Toxin-Free Spring Cleaning Tips

spring cleaning without chemicals_kimbra ness_realtor

Old Man Winter has long outstayed his welcome here in Minnesota. Though we’ll likely have snow on the ground a few more weeks (sorry—I’m just the messenger!), you can beat cabin fever by getting a head start on your indoor spring cleaning.

Before I get to my tips, though, I ask that you don’t fill your home with fumes from the hazardous chemicals in most conventional cleaning products, especially if it’s too cold to open a window for ventilation. Many cleaning products carry health and safety warnings against skin contact, inhalation, and ingestion. This makes them poor choices for any surfaces you touch or touch the food you eat. Instead, try out the toxin-free cleaning solutions I mention in my tips.

Start with Your Clutter

This tip requires no cleaning products at all! Before you start on the dust, grime, and dirt, take care of the clutter that’s built up over the winter. I like the Marie Kondo approach of decluttering by category, not by room. Get a laundry basket and take it room to room, cleaning up and putting away similar items. Start with gathering and putting away all the magazines and papers you find, then books, toys, pet supplies, and any other items that are out of place.


To Clean Your Windows, Raid Your Pantry

Two teaspoons of white vinegar in a quart of warm water is all you need for a streak-free shine. I like using a washable rag (or two) instead of paper towels. Move from top to bottom and turn your rag periodically so you’re not spreading grime around as you go.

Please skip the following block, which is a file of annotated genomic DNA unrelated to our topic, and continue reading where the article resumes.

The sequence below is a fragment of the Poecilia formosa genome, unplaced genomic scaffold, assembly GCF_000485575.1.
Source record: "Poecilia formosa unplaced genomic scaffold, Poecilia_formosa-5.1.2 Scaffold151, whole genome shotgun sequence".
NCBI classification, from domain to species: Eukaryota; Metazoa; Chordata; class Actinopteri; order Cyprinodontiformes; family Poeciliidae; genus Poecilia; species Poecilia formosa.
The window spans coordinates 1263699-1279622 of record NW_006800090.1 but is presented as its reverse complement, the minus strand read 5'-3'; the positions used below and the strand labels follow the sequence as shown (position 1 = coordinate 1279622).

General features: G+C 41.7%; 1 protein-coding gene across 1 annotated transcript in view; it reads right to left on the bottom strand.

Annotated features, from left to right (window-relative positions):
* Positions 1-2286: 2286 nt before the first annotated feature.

Dust Wooden Surfaces with a DIY Polish

Conventional furniture polish can keep dust down, but it also releases toxins into the air and leaves them behind on your surfaces. Instead, combine three parts olive oil with one part white vinegar. Add a drop or two of lemon essential oil for a fresh smell, and you’re ready to get polishing! I like to dip a soft cloth, such as a worn-out t-shirt or old sock, in the polish rather than pour the polish on my furniture. You could also try a spray bottle. Just remember that a little goes a long way!


Clean Hard Surfaces with a Homemade Spray

For surfaces in your kitchen, bathroom, and office, combine equal parts water and white vinegar in a spray bottle. Or, if you enjoy using essential oils, combine 20 drops of tea tree oil (or 10 drops of lemon essential oil) with a quart of water. Vinegar, tea tree oil, and lemon oil all have antimicrobial properties. Use either of these sprays with a soft cloth to clean your hard surfaces.

There’s still snow on the ground, but the crocuses and daffodils will be here eventually! In the meantime, combat your cabin fever with a little toxin-free spring cleaning. Contact me, your Minnesota home matchmaker, for more tips!


Kimbra Ness

Kimbra Ness